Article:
(Trinidad Express) The Police Service Commission (PSC) on Friday gave Police Commissioner Dwayne Gibbs a damning report.
PSC chairman Dr Ramesh Deosaran told the Joint Select Committee (JSC) meeting of Parliament, at Tower D of the Waterfront Centre in Port of Spain, that Gibbs’s leadership skills had been found to be “terribly lacking”; that he was “disrespectful” in terms of his responses to the “legitimate enquiries” of the commission; that his level of enthusiasm was “far from satisfactory”; that he was relying on public relations and paid advertisement rather than substantive results; and that he was warned in a meeting two weeks ago that he was “close to the brink”.
The PSC members and other staff appeared before the committee, the body appointed to enquire into their operations.
The members of the JSC are Independent Senators Subhas Ramkhelawan (chairman) and Elton Prescott, SC; National Security Minister Brig John Sandy, Government Senators Devant Maharaj, David Abdulah; Opposition Senator Shamfa Cudjoe; and MPs Vernella Alleyne-Toppin, Prakash Ramadhar, Chandresh Sharma, Rodger Samuel, Joanne Thomas and Marlene McDonald (who was absent).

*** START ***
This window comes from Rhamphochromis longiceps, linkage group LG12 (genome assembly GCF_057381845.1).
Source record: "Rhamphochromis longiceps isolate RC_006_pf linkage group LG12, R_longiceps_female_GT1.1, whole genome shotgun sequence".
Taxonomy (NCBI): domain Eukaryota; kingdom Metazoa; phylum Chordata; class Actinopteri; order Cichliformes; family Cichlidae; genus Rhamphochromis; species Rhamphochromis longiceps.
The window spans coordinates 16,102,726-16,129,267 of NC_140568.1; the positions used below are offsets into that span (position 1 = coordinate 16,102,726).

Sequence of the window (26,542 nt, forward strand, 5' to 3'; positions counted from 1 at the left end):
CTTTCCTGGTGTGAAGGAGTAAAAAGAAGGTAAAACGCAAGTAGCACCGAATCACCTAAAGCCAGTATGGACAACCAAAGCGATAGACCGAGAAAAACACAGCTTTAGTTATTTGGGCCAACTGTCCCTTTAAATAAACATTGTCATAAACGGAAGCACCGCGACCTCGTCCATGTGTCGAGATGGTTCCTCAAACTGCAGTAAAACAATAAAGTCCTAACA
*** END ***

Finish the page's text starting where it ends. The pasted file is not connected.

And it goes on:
Deosaran’s statements caused Prescott to note that the language being used suggested that Gibbs was “sailing perilously close to being in breach of his contract of employment… And if we were on a one-on-one basis, I would have asked, ‘Why haven’t you fired him yet?’“
Sharma was more blunt, saying: “From your submission, you are close to arriving at something and you are delaying it… which seems to suggest that you want to go there but you ‘fraid to go.”
Deosaran replied: “At our last meeting with Mr Gibbs and Mr (Deputy Commissioner Jack) Ewatksi, the commission forcefully indicated that he was close to the brink. But in an exercise like ours, we prefer to err on the side of caution… to construct an appraisal and the accompanying decision that can stand higher scrutiny, especially in a matter of judicial review.
“We told him one week ago about certain conditionalities he had to satisfy, otherwise our decision (on his performance) would be of a different nature. We wanted to bring him up-to-date about our concerns and the possibility of what kind of action we would take, so he cannot say he wasn’t properly warned or advised.”